Temporary parking restrictions at KGH Kelowna General Hospital says patients and visitors should be aware of changes to the way they access KGH over the next two weekends. Because of the ongoing demolition of sections of the old Pandosy Building at KGH right next to the Rose Avenue public access corridor,

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the public entrance across from the parkade on Rose Avenue will be closed for safety reasons. The Pandosy Building is being demolished to make room for the planned $364-million Interior Heart and Surgical Centre. KGH officials say the Rose Avenue entrance will be closed from Sat-

urday, Dec. 8, 7 a.m., to Sunday, Dec. 9, 6 p.m., and from Saturday, Dec. 15, 7 a.m. to Sunday, Dec.16, 6 p.m. During that time there will be no change to the emergency patient drop-off. Patients requiring emergency treatment can be dropped off at the emergency depart-

ment entrance on Royal Avenue. Non-emergency patients may be dropped off at one of three hospital entrances: • The laboratory building (Dr. Walter Anderson Building). Take the elevator to the third floor and walk across Pandosy Skywalk to access the Centennial Building and the rest of the KGH site. • The main hospital entrance (Centennial Building). Drop patients off at the main entrance off Pandosy Street. • The west side of KGH (Royal Building). Drop patients off at the west entrance from Strathcona Avenue. There is public parking on the ground floor of the laboratory building, on the west side of the site (next to Abbott Street) and in the public parkade off Rose Avenue. Visitors to KGH using the public parkade on Rose Avenue can access KGH by walking around the east side of the hospital and entering the Centennial Building from Pandosy Street or on the west side of the hospital, entering from Strathcona.


sCapital News Tuesday, December 4, 2012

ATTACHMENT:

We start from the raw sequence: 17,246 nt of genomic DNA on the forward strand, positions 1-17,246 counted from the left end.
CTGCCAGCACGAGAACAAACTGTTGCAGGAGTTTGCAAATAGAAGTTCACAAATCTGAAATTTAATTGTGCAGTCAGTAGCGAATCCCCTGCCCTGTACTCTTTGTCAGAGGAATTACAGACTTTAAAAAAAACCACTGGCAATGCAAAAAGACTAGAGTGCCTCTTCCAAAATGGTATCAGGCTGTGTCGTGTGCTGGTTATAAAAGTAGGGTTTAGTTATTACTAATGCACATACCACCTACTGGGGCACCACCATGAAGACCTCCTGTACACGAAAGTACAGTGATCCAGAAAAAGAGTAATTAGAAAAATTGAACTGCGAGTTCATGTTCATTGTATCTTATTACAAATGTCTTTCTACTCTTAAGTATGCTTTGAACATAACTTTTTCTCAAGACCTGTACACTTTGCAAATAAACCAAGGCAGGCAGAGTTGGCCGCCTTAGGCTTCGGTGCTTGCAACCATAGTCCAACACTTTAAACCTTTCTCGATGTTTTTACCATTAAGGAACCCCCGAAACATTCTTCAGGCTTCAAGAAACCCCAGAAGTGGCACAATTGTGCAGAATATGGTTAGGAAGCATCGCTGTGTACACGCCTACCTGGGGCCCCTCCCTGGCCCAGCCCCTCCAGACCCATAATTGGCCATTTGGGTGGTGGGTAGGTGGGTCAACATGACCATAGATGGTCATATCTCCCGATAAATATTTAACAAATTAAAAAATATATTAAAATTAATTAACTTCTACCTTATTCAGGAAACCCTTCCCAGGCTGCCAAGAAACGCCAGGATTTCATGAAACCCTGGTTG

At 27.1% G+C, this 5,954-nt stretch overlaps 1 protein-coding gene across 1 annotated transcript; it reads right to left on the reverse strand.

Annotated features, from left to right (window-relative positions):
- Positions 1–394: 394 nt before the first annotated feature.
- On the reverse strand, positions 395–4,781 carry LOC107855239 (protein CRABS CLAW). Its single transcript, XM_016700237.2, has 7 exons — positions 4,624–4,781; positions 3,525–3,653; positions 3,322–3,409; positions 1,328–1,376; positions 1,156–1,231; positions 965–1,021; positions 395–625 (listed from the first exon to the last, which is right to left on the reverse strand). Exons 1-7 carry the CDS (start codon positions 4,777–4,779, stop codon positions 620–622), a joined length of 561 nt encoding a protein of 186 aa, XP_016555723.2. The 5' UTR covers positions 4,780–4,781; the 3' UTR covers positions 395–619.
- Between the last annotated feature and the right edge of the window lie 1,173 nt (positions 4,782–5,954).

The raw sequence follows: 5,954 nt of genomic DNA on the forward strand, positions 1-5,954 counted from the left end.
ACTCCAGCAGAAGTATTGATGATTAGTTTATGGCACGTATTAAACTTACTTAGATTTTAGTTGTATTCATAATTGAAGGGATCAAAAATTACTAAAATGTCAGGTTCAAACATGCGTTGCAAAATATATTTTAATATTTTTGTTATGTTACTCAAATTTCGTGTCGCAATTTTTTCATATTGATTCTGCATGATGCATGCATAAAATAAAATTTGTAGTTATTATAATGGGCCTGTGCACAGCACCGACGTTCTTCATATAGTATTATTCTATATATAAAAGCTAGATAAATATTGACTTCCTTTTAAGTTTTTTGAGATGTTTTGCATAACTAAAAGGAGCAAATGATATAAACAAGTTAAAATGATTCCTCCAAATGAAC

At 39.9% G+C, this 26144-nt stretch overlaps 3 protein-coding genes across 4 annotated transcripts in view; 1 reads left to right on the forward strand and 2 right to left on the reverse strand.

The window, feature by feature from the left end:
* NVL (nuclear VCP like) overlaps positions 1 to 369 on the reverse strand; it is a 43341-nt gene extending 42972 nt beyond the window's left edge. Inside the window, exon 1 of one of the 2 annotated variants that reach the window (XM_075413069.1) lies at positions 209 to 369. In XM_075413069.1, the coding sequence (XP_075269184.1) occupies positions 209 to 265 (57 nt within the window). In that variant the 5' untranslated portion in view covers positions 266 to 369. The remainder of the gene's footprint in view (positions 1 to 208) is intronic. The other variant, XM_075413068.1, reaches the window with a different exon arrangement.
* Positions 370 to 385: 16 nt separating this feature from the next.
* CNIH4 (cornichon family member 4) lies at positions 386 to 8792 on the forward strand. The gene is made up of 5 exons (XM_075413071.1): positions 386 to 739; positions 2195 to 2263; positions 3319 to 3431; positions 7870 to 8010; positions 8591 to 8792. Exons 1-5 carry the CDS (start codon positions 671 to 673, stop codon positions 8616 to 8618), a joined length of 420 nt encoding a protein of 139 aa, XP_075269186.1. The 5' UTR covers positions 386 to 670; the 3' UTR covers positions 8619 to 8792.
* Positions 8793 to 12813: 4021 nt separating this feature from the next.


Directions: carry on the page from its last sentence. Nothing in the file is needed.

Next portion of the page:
www.kelownacapnews.com A9

NEWS

▼ GARDENING

Nothing fresher than a Christmas tree grown in the Okanagan

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hristmas trees are beginning to show up at the big box stores now, which might lead you to wonder when they were cut to have them show up so early. For the most part, these trees were imported from the U.S., usually Oregon where millions are grown and shipped across North America. The Oregon Christmas tree harvest begins in late October and peaks in mid-November. Why so early you ask? In order to get the trees processed packed and shipped to their customers, that harvest schedule allows the time necessary for Christmas sales. British Columbia also has a large Christmas tree industry, concentrated mainly in the Fraser Valley, but it pales in comparison to Oregon. When I was working in the garden centre industry both with my own family business and at Byland’s Garden Centre, we focused on selling Canadian trees, not only for freshness (trees are harvested much closer to Christmas) but support our local economy. Back in the early days, it was difficult to find growers that produced trees similar to the U.S. brand, so the temptation to import was too much to resist initially. But as time went on the Fraser Valley growers got on board and began to produce an even better quality product that the imports. Not only the quality and price were very com-